From time to time, we see infant providers who swaddle babies as a way to calm them and to help them sleep. In the most recent notes for clarification in the ITERS-R and FCCERS-R (9-2013), if we find children are being swaddled in center-based or family child care homes, it is considered inadequate care for nap practices. The guidelines come from the 2011 edition of Caring for Our Children (3rd edition). They state the swaddling is not necessary or recommended in child care settings. Some states (Minnesota, Pennsylvania, and Texas) are even starting to address this issue in their licensing standards by banning the practice in child care settings.
Although the American Academy has not taken an official stance on this issue, we know that in the first days and weeks of life, swaddling can help sooth newborns and it mimics the close comfort of the womb. But Dr. Rachel Moon, chair of the task force that authored the American Academy of Pediatrics safe sleep recommendations, recommends that swaddling should be stopped by the time a child reaches 2 months of age and before a baby intentionally starts to roll. This is about the same time that parents who need care outside the home will enroll their children in family or center-based care.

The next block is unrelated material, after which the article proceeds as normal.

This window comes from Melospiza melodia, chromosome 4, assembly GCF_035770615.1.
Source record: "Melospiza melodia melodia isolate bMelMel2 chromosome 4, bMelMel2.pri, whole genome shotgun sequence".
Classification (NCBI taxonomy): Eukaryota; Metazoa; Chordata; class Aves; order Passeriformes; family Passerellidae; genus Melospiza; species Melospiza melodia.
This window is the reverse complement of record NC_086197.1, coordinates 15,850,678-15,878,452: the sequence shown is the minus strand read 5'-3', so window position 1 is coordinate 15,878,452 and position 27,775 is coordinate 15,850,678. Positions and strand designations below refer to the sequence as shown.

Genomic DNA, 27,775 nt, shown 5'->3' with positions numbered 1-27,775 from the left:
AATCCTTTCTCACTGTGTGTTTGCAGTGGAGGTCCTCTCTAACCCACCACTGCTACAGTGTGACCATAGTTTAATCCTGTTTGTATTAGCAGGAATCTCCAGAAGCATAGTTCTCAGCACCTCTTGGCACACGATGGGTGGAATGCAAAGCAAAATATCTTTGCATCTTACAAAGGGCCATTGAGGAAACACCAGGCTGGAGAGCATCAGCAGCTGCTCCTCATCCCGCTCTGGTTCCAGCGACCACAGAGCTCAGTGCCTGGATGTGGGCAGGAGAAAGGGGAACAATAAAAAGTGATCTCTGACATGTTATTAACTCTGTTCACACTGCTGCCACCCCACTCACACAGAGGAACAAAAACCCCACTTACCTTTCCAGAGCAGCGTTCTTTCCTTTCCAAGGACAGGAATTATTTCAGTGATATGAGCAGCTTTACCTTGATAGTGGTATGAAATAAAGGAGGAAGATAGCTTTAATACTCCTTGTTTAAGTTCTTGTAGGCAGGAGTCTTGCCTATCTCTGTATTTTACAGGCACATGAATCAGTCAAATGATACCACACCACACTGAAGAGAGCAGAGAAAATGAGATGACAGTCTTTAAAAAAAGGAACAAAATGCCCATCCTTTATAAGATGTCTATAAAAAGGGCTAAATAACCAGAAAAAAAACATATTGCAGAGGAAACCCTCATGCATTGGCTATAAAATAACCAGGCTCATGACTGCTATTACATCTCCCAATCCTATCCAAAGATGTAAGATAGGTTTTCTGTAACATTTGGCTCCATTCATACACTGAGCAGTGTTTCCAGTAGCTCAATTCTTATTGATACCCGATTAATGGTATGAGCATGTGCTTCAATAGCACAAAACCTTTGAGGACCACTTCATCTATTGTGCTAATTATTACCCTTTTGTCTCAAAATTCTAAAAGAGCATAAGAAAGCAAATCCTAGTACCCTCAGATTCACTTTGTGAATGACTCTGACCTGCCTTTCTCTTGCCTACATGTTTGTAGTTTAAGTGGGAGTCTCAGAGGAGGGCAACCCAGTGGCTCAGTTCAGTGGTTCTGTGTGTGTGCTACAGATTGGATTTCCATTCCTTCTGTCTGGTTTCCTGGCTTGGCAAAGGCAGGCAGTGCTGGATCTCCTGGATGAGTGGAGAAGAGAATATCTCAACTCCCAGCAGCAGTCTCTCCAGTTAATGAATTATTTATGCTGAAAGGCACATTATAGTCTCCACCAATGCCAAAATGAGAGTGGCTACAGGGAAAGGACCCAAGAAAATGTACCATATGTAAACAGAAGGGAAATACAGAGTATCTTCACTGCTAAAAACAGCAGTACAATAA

What are some of the concerns associated with swaddling?
- In center-based care, there can be multiple providers and some may not know the correct swaddling technique.
- Tight swaddling can lead to hip dysplasia in babies because there is not enough room for the baby to bend her legs up and out from her body.
- Dr. Moon states that swaddling may decrease a baby’s arousal making it harder for her to wake up which can be a risk factor for SIDS (Sudden Infant Death Syndrome).
- Older infants who are swaddled may roll over and not be able to roll back which can cause suffocation.
- Swaddling can also lead to overheating, which is another risk factor for SIDS (Sudden Infant Death Syndrome).
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